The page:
The Creed further says, that our Lord Jesus Christ is the Son of God and of man, 'not by conversion of the Godhead into flesh, but by taking of the manhood into God.' Now, I ask you, Did the Divinity absorb the manhood? He could not be at the same time one person and two persons.
I have now proved the Trinity opposed to human reason.'
Reverend James Hughes, 'Bible Christian'
It should be pointed out that this 'Reverend' was a Roman Catholic priest who was not arguing against
the trinity, but was arguing that it proved that the Roman Catholic Church had the authority to teach doctrines which were against human reason, but which must be believed.
'We ought to believe, that there are three persons and one essence in the Deity; God the Father unbegotten, God the Son consubstantial with the Father; and God the Holy Spirit proceeding from both.
But, though you attentively peruse the whole of Scripture, you will never find these sublime and remarkable words, 'three persons,' 'one essence,' 'unbegotten,' 'consubstantial,' 'proceeding from both.''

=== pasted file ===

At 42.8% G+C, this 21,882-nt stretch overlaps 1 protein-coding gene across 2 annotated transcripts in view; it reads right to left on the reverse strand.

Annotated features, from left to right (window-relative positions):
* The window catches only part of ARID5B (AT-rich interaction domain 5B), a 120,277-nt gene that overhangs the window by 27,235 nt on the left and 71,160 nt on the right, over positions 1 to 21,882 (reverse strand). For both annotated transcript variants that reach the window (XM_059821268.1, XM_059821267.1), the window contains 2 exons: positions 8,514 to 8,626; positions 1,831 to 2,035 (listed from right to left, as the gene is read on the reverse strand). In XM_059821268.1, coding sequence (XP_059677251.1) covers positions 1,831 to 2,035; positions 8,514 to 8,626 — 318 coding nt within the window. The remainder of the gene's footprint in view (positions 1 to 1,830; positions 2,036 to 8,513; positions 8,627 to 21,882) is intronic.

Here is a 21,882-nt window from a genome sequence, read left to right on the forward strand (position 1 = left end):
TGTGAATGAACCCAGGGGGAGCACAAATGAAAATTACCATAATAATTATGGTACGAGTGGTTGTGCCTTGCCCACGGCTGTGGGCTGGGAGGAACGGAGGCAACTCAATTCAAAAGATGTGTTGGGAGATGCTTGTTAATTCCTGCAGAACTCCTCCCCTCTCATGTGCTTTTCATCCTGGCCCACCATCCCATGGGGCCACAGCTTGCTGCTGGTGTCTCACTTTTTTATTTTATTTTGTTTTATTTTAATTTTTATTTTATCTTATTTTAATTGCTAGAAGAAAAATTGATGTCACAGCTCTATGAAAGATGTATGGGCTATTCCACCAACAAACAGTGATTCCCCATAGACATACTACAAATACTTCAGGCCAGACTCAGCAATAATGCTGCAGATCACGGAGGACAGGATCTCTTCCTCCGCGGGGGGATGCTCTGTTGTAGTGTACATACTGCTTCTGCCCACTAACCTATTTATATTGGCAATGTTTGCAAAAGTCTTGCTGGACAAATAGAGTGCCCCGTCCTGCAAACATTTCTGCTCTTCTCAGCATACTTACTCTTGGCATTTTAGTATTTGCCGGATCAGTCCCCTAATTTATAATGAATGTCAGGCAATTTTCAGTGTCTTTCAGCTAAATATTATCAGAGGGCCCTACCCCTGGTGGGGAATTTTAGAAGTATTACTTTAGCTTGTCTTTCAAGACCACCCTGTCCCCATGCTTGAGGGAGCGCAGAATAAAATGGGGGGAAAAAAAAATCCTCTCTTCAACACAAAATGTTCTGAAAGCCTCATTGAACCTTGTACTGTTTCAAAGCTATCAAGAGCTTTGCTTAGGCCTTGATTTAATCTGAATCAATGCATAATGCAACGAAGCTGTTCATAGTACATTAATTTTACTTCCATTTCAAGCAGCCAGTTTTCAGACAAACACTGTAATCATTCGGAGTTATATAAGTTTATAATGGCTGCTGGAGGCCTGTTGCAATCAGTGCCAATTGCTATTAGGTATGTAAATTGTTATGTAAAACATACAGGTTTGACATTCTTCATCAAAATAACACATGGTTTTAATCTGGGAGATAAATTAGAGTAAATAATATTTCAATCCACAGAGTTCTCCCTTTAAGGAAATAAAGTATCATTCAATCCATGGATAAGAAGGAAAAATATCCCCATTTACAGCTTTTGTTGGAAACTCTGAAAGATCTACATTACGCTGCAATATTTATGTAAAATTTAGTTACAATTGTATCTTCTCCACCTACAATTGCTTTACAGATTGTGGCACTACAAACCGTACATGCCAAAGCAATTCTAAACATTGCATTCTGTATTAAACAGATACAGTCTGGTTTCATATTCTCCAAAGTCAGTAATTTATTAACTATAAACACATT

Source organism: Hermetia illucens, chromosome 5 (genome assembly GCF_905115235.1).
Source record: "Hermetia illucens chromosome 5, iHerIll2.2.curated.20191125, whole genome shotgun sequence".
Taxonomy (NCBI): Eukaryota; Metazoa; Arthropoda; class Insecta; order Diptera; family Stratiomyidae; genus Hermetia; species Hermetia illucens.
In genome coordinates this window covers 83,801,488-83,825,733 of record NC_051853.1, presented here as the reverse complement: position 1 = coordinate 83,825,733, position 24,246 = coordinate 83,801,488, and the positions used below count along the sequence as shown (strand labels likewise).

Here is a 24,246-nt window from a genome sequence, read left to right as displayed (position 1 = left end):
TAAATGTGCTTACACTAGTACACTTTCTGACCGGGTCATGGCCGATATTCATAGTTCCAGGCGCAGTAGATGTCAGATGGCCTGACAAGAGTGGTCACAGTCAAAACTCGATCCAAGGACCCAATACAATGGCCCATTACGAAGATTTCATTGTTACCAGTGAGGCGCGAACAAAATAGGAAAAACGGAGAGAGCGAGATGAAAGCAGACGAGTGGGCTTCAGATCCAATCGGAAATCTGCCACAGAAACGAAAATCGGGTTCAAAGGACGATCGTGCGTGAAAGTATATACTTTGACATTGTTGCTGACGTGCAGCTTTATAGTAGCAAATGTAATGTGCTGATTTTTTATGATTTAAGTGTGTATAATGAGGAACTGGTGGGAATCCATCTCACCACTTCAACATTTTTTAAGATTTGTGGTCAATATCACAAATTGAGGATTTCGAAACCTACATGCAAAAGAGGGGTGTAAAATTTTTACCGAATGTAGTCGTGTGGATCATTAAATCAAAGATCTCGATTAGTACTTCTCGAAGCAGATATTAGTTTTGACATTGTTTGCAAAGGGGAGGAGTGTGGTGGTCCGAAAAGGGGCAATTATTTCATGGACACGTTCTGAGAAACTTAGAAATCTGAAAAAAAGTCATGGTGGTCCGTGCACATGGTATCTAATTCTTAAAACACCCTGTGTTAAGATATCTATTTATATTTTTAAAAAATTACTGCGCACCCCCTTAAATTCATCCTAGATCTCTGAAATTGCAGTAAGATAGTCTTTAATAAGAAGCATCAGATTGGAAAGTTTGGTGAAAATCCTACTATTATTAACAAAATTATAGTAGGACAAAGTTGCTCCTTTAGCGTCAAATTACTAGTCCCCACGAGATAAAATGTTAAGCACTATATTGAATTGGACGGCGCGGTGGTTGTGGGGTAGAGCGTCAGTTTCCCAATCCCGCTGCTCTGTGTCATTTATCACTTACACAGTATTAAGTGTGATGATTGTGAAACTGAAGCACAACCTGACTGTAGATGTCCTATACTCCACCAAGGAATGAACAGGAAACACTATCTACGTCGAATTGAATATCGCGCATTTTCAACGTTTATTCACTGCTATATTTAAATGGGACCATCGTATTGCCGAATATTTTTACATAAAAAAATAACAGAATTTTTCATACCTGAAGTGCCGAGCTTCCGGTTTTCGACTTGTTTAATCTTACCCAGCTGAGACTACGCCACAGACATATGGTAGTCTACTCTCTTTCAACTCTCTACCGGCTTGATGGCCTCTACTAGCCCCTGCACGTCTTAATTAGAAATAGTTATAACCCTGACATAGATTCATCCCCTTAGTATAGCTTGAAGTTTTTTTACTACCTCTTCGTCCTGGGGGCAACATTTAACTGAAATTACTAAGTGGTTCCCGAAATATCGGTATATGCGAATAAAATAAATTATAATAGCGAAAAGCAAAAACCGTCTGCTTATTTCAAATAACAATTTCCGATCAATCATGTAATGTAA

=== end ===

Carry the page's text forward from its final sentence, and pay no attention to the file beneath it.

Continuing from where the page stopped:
Johannes Cochlaeus, 'According To Sandius', pages 4, 5
'It must be owned, that the doctrine of the Trinity as it is proposed in our Articles, our Liturgy, our Creeds, is not in so many words taught us in the Holy Scriptures.
What we profess in our prayers we nowhere read in Scripture, that the one God, the one Lord, is not one only person, but three persons in one substance.
There is no such text in Scripture as this, 'That the Unity in Trinity, and the Trinity in Unity is to be worshipped.'
No one of the inspired writers hath expressly affirmed, that in the Trinity none is afore or after other, none is greater or less than another.'
Bishop Smalridge, 'Sermons', Number 33, page 348
'What shall we say when we consider, that a case of doctrine -- necessary doctrine, the very highest and most sacred -- may be produced where the argument lies as little on the surface of Scripture -- where the proof, though most conclusive is as indirect and circuitous as that for episcopacy, viz., the doctrine of the Trinity?
Where is this solemn and comfortable mystery formally stated in Scripture, as we find it in the Creeds? Why is it not? Let a man consider whether all the objections which he urges against Scripture argument for episcopacy may not be turned against his own belief in the Trinity.
A person who denies the apostolical succession of the ministry because it is not clearly taught in Scripture, ought, I conceive, if consistent, to deny the Godhead of the Holy Ghost, which is nowhere literally, taught , in Scripture.'
Tracts for the Times, volume i, Number 45; volume v, Number 85
Source, 'The Doctrine Of The Trinity', Percy White.